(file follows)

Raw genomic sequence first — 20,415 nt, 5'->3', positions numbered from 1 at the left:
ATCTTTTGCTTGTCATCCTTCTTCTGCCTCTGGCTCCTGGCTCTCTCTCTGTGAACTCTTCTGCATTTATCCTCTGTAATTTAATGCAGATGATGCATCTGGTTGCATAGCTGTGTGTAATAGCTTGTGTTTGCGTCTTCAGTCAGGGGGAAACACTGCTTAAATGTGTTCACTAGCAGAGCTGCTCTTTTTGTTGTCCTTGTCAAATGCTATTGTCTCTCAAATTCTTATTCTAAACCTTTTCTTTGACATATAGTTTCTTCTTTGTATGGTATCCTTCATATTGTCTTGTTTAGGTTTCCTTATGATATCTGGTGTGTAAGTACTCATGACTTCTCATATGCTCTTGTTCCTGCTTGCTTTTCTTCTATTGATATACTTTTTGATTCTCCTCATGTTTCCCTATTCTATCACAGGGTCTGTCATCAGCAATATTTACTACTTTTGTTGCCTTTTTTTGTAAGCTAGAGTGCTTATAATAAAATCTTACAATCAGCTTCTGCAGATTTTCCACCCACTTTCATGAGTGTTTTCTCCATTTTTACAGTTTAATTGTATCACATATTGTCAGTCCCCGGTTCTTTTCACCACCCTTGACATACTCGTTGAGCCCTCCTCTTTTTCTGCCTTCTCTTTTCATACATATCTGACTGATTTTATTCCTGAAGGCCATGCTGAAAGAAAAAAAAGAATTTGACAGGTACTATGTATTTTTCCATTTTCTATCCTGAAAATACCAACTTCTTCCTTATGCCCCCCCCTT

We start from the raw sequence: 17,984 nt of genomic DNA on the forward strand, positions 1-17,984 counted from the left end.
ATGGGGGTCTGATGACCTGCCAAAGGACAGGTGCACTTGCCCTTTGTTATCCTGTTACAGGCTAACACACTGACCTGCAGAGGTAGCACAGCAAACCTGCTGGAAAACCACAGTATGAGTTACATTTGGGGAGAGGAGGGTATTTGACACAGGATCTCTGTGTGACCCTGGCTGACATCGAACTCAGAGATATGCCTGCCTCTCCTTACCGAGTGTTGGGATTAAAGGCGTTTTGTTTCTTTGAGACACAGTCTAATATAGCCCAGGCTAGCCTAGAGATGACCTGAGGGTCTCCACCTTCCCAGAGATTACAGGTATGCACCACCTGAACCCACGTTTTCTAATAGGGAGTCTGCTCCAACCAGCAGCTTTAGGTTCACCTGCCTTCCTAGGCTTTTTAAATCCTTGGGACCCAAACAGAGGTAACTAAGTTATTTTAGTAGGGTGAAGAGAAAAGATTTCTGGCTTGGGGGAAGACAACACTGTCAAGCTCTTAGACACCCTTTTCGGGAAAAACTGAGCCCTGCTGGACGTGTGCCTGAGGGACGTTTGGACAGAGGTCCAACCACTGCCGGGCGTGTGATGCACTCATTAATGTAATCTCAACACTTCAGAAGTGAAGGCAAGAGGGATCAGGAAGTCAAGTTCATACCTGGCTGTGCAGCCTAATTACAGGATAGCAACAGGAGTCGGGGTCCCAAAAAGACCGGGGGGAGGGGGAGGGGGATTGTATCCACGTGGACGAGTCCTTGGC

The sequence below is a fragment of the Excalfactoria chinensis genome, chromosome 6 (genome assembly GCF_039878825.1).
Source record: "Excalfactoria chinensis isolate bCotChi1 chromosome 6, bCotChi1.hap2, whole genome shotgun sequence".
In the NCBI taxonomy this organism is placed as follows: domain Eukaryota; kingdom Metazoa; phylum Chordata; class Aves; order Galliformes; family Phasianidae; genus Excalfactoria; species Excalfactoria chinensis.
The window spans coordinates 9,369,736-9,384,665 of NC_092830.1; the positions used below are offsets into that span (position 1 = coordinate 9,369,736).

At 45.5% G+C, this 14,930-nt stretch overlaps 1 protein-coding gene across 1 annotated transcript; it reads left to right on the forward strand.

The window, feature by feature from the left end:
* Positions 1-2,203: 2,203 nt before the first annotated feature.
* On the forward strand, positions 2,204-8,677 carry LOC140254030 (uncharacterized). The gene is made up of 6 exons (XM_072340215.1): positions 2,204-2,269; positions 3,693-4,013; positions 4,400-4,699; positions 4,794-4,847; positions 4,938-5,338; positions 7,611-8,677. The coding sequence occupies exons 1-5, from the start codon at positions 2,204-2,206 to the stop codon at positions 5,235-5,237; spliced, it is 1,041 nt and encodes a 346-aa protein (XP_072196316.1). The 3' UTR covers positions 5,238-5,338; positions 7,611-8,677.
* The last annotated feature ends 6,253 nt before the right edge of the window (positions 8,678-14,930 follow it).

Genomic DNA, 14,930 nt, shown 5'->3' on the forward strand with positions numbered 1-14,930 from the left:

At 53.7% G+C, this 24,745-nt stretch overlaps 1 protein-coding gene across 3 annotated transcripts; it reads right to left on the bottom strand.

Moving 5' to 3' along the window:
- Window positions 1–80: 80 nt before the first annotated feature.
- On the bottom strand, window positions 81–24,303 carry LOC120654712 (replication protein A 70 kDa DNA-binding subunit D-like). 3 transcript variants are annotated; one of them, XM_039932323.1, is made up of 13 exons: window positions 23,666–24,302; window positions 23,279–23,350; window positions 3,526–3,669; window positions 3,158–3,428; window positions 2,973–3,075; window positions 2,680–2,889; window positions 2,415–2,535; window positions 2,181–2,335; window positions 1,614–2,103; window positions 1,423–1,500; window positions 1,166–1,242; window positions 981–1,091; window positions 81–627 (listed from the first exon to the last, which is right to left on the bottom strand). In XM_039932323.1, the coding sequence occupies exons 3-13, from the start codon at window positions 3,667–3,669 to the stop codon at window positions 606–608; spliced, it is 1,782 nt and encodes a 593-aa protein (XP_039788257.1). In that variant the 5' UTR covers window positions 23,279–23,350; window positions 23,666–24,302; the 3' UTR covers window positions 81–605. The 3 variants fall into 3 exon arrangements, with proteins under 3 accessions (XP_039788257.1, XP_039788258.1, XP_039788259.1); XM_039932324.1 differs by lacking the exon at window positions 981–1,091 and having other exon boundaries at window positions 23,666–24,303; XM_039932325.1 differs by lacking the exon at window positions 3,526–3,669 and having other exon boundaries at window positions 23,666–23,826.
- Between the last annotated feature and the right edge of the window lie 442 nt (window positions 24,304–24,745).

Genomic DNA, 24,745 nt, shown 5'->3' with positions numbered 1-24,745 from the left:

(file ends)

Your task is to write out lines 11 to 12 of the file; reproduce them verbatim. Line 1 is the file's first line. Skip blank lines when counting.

* Positions 1-2,203: 2,203 nt before the first annotated feature.
* On the forward strand, positions 2,204-8,677 carry LOC140254030 (uncharacterized). The gene is made up of 6 exons (XM_072340215.1): positions 2,204-2,269; positions 3,693-4,013; positions 4,400-4,699; positions 4,794-4,847; positions 4,938-5,338; positions 7,611-8,677. The coding sequence occupies exons 1-5, from the start codon at positions 2,204-2,206 to the stop codon at positions 5,235-5,237; spliced, it is 1,041 nt and encodes a 346-aa protein (XP_072196316.1). The 3' UTR covers positions 5,238-5,338; positions 7,611-8,677.